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Thursday, January 10, 2008

Tuition Reimbursement Programs

I'm a new training manager at a small (<120) person healthcare company. I am setting up a tuition reimbursement program and wonder if you have any resourses I can model my program after.

I have personally benefitted from previous employers programs and am using my last company's program as a model, but it was a much larger company and I'm not sure that it makes sense at my new company.

Any info you can share would be much appreciated.


First, I'm impressed that such a small company would have a dedicated training manager. That says good things about your organization to me. I'm a big fan of effective training and a huge hater of waste-your-time training. I assume you do the former.

My experience with tuition reimbursement is limited, but I'll share what I know.

Back when I worked for a retail company, we didn't offer "tuition reimbursement." We offered "scholarships." Same thing, really, but without all the strings attached. You had to have been there for a year (I think) and be a satisfactory employee. The amount of money was not huge (can't remember precisely, but it was under $2000 a year), and there as no repayment provision if you quit. In fact, as long as you worked for us during the summer, we'd renew the scholarship every year.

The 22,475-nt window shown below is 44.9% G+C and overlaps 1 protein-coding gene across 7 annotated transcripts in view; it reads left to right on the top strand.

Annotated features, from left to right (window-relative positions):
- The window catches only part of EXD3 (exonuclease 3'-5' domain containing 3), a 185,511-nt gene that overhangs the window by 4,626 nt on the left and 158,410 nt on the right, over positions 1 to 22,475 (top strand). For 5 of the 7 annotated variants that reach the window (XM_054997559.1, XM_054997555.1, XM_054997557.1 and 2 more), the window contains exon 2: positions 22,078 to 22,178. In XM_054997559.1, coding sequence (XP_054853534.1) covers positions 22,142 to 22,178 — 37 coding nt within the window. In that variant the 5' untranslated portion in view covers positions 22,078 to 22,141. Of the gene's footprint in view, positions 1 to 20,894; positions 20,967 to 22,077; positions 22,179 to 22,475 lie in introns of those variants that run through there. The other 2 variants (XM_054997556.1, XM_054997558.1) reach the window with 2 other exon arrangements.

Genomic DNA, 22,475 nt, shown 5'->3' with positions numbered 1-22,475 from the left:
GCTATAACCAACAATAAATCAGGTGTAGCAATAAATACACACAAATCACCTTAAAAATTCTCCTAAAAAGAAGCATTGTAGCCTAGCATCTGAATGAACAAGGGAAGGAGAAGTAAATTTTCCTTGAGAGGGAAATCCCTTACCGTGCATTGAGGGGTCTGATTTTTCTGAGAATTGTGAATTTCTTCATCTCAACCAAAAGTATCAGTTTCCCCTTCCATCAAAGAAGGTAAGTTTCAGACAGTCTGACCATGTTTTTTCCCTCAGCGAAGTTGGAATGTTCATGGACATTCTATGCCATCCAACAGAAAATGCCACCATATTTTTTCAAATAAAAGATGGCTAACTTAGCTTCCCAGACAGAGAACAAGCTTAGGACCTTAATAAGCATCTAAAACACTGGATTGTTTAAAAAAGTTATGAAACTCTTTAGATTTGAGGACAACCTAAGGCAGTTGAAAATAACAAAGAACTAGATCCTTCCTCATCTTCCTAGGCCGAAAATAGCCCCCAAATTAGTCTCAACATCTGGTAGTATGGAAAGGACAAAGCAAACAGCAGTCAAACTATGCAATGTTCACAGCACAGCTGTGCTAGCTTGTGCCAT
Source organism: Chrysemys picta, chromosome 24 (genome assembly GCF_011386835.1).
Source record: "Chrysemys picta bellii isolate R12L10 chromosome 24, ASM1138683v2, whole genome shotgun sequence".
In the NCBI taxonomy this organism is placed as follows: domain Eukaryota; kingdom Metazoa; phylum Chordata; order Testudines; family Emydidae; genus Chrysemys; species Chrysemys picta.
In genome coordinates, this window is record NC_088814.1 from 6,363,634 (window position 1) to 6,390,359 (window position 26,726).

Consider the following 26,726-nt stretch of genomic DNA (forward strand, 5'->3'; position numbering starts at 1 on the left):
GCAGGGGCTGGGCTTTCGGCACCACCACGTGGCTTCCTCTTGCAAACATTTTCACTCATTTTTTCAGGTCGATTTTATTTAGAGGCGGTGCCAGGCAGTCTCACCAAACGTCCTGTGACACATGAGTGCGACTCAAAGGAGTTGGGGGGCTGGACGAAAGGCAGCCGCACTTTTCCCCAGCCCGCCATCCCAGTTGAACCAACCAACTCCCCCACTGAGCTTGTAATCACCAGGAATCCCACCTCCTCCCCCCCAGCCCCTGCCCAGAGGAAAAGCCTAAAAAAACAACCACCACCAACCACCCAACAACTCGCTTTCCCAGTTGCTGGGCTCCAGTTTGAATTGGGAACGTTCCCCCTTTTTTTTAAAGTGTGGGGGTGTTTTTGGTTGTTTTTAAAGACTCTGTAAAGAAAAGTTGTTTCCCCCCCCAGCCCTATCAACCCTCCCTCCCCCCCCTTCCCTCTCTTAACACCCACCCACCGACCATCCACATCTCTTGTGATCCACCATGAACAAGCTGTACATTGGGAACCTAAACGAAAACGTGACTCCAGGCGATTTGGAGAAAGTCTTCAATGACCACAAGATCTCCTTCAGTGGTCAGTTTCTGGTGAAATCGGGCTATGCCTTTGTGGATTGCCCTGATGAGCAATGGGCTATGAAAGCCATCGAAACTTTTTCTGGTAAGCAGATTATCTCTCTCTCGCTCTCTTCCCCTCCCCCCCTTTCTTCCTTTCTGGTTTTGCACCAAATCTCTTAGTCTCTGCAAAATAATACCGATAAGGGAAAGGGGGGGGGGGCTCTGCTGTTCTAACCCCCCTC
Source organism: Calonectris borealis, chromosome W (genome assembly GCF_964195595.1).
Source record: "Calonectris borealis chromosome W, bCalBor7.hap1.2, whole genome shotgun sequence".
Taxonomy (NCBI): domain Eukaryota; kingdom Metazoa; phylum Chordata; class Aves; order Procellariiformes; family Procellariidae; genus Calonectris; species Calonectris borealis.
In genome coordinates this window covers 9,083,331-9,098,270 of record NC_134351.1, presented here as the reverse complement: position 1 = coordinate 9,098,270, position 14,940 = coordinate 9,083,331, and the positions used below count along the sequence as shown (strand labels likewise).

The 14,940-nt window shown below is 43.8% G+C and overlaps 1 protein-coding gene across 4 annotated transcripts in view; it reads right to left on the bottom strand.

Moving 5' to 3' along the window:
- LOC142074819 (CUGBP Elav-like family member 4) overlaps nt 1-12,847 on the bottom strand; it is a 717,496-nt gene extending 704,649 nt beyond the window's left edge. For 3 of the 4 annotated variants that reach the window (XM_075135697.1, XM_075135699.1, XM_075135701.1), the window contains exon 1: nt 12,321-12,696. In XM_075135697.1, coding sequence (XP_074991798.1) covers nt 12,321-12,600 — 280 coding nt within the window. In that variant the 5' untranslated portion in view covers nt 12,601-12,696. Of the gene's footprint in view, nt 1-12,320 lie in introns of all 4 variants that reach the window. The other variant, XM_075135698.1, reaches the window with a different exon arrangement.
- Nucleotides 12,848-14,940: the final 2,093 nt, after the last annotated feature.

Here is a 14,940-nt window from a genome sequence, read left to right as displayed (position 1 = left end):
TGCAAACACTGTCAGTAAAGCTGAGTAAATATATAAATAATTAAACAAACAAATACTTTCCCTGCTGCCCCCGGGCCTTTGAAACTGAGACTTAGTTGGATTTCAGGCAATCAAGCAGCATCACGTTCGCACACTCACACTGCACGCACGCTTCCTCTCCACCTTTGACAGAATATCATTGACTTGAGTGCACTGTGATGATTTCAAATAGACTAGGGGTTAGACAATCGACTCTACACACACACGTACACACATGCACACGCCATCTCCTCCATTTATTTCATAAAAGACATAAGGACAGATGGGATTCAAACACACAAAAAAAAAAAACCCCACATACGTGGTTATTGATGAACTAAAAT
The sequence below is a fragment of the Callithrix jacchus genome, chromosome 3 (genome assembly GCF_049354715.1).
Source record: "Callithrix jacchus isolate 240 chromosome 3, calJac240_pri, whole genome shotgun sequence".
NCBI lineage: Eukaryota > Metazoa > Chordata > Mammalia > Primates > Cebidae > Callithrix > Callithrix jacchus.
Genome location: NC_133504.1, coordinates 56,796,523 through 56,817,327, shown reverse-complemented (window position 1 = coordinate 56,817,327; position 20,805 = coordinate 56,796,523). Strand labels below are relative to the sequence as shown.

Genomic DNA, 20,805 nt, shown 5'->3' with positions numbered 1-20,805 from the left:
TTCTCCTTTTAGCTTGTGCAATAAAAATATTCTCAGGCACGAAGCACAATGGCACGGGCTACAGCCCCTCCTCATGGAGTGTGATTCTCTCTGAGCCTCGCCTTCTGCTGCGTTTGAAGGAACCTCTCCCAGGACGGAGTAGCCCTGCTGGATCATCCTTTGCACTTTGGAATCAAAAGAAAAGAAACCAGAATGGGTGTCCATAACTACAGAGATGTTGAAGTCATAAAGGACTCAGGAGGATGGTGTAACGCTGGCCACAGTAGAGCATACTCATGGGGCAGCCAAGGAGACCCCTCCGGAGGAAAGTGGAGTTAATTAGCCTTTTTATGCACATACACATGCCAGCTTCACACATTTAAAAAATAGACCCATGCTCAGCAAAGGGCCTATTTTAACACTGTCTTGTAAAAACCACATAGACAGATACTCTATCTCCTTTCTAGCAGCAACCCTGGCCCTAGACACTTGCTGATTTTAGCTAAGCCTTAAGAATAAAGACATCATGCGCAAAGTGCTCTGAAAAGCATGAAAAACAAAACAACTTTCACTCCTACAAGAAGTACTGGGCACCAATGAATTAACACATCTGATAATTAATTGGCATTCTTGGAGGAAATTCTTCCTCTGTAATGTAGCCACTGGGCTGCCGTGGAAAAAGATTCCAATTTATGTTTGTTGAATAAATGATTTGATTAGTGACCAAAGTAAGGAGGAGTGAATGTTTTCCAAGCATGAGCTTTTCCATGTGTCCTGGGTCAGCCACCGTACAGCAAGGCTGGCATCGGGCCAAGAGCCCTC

This was fantastically effective as a recruiting tool for high school/college students. Parents pushed their kids to take jobs with us because of the extra money for college. I don't know what kind of health care company you are, but if you are someplace with high turnover, then this might work for you.